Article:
Blown To Bits

Archive for the ‘Miscellaneous’ Category

Cell Phones Prevent Alzheimer’s?

Friday, January 8th, 2010 by Harry Lewis

I kid you not. Researchers developed a strain of mice prone to develop Alzheimer’s, and then subjected them to electromagnetic radiation equivalent to talking on a cell phone two hours a day for seven to nine months. The exposed mice tended not to develop the disease as their brethren did.

After long-term exposure to¬†electromagnetic waves such as those used in cell phones, mice genetically altered to develop¬†Alzheimer’sperformed as well on memory and thinking skill tests as healthy mice, the researchers wrote in the¬†Journal of Alzheimer’s Disease.

The study reports the mechanism that is at work — the radiation prevented the buildup of a particular protein associated with Alzheimer’s.

Google Ads Preferences

Monday, December 14th, 2009 by Harry Lewis

Google makes available to you the profile it uses for deciding what ads to send your way, when a blog or other web site partners with Google to get advertising. Take a look to see what Google thinks might interest you. You can disable subjects individually or opt out of the whole program (in which case you will still see advertisements, just ones that may be less “appropriate” to your interests).

It’s a little creepy, but also funny. I wonder how Google decided I might be interested in retirement financial planning, or libraries and museums?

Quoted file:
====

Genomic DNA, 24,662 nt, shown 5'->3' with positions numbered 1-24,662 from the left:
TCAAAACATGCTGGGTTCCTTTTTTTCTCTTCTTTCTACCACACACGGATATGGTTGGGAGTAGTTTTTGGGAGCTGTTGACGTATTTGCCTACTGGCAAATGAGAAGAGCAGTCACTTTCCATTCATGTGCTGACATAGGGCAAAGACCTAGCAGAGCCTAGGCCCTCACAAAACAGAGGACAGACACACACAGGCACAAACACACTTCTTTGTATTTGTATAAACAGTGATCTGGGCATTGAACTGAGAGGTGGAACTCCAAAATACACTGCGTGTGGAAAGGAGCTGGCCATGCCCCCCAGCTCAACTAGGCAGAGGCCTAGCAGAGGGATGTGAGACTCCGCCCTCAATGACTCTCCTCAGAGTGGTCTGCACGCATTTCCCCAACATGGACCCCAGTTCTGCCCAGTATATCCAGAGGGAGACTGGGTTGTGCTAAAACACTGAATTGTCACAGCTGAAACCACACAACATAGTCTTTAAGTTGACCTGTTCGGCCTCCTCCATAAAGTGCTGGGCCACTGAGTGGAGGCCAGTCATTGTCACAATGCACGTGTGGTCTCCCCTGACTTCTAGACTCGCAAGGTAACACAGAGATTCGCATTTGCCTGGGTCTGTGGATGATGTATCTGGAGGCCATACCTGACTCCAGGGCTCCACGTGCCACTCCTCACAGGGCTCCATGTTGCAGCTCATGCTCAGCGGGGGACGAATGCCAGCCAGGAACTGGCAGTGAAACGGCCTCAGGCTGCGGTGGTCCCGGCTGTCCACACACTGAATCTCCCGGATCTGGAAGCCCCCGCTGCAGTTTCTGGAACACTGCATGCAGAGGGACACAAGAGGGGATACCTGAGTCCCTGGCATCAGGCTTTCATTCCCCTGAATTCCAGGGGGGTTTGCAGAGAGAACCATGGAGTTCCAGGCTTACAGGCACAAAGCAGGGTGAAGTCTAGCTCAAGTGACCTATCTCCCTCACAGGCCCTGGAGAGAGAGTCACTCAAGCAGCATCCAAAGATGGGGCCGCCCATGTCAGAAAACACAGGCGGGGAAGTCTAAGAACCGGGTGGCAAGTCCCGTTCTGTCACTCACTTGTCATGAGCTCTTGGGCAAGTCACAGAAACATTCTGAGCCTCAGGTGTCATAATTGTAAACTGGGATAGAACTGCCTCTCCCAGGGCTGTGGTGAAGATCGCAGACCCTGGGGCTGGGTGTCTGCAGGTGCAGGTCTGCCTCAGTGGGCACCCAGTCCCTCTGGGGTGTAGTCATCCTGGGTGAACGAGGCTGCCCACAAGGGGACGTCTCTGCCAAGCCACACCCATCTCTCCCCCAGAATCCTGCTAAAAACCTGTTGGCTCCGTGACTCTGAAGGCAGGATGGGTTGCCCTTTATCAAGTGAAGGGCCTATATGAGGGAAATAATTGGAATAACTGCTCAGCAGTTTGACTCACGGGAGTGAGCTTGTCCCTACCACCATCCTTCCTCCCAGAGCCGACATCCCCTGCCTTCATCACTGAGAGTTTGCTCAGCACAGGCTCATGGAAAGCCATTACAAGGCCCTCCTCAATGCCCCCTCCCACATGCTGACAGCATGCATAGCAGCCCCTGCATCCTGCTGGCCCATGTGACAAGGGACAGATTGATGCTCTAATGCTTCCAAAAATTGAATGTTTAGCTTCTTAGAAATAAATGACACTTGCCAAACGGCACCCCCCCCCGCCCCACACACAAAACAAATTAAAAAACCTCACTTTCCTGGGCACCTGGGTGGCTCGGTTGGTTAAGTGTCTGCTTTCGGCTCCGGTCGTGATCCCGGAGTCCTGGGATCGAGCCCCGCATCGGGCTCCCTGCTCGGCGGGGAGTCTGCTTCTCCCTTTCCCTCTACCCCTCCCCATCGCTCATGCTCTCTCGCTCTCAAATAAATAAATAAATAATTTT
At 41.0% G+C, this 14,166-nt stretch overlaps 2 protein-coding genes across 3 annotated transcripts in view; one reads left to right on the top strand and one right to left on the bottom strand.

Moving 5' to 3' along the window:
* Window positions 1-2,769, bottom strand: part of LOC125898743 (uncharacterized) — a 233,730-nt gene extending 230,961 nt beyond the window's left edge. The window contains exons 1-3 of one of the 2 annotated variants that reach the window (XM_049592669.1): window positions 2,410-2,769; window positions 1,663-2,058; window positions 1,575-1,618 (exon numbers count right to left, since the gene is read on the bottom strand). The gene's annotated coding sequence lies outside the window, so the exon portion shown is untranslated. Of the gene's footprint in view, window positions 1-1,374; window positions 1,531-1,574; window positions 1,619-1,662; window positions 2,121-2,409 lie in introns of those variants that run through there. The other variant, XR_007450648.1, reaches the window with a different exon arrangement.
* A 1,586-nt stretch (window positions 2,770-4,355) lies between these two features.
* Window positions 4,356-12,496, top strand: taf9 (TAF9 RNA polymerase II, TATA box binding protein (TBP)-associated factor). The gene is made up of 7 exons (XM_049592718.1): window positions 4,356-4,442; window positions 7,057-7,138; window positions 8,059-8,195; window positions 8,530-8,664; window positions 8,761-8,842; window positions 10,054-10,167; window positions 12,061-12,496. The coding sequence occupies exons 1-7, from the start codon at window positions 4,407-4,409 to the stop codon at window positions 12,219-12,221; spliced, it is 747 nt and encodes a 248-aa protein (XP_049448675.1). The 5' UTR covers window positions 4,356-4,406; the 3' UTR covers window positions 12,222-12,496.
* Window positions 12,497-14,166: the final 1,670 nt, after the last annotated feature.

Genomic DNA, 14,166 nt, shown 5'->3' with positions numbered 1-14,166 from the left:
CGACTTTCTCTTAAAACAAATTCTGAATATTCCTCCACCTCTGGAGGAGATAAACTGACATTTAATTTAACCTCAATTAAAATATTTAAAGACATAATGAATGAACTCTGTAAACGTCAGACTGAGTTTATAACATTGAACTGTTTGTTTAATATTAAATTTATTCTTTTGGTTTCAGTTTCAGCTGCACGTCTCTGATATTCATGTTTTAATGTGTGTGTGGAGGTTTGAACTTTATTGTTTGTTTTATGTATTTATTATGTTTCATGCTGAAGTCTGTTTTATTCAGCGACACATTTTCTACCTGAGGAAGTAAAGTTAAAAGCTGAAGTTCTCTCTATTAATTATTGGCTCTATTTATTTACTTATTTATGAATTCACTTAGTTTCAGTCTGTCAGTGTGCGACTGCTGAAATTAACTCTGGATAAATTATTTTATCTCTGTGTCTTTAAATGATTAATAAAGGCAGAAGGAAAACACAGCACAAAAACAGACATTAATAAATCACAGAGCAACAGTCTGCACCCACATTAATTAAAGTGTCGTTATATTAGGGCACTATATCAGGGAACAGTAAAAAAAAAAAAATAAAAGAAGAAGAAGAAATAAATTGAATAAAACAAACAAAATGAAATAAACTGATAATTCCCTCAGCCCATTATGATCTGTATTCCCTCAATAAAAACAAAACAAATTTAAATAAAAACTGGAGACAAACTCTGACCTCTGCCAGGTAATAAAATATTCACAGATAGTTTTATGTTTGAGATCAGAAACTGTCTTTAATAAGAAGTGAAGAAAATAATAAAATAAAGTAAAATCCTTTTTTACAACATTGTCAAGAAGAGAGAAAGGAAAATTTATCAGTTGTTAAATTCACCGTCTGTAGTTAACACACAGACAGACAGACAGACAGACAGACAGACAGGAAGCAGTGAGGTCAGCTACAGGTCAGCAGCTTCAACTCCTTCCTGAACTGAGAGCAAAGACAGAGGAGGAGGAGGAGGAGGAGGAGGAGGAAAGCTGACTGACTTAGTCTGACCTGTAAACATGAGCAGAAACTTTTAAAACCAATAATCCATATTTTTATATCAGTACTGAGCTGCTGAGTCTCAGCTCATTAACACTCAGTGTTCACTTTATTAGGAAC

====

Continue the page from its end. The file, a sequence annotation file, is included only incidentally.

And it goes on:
An Off-topic Post by a Bad Blogger

Saturday, December 12th, 2009 by Harry Lewis

There is much I should have been blogging about, especially the posting of the TSA manual on the Web. Incredibly, the geniuses who “redacted” it did just what we say not to do in Chapter 3 — they used a black highlighter tool to cover part of the PDF. The redactions were easily reversed.

I apologize for my failure to keep this blog interesting. I am going to get back to it in a week or so once my class ends.

In the meantime, here is a piece I and a Harvard colleague wrote about Harvard’s financial mess and the governance problems that caused it. It appears in this morning’s Boston Globe. No Bits angle at all, but likely of interest to any Harvard buffs out there.

Newspapers and Universities

Tuesday, November 17th, 2009 by Harry Lewis

The Chronicle Review — the longer-format magazine that occasionally accompanies the Chronicle of Higher Education — is this week about the decline of journalism. One of the pieces asks a number of scholars whether the decline of the news media had important implications for universities. Here is a link to the answers — including my own. I decided to take a rather utilitarian tack — that universities will become even more mysterious and mistrusted institutions if we don’t have journalists touting our good works every now and then. There are lots of interesting answers to the question — I agree with my colleague Jill Lepore’s characterization of students, by the way. And she is not the only one worried about the increasing superficiality of thought, and the increasing difficulty in encouraging people to drill down and think deeply (see Ted Gup’s, for example).


Sunday, October 25th, 2009 by Harry Lewis

Just finished Logicomix, the delightful history of modern logic told as a “graphic novel.” Full disclosure: author Christos Papadimitriou is an old friend, in fact we wrote a theory of computation textbook together. It’s a story told at many levels, of which the top level is the authors and artists writing the book itself. The principal narrative is, however, Bertrand Russell in his maturity narrating the development of logic as a drama involving people, ideas, and events. It’s a success!

For those in the Boston area who may be interested, Christos will be speaking at the Brattle Theater on Wednesday night (October 28) at 6pm. It will be my pleasure to act as interlocutor at this event, which is sponsored by the Harvard Book Store. Should be fun!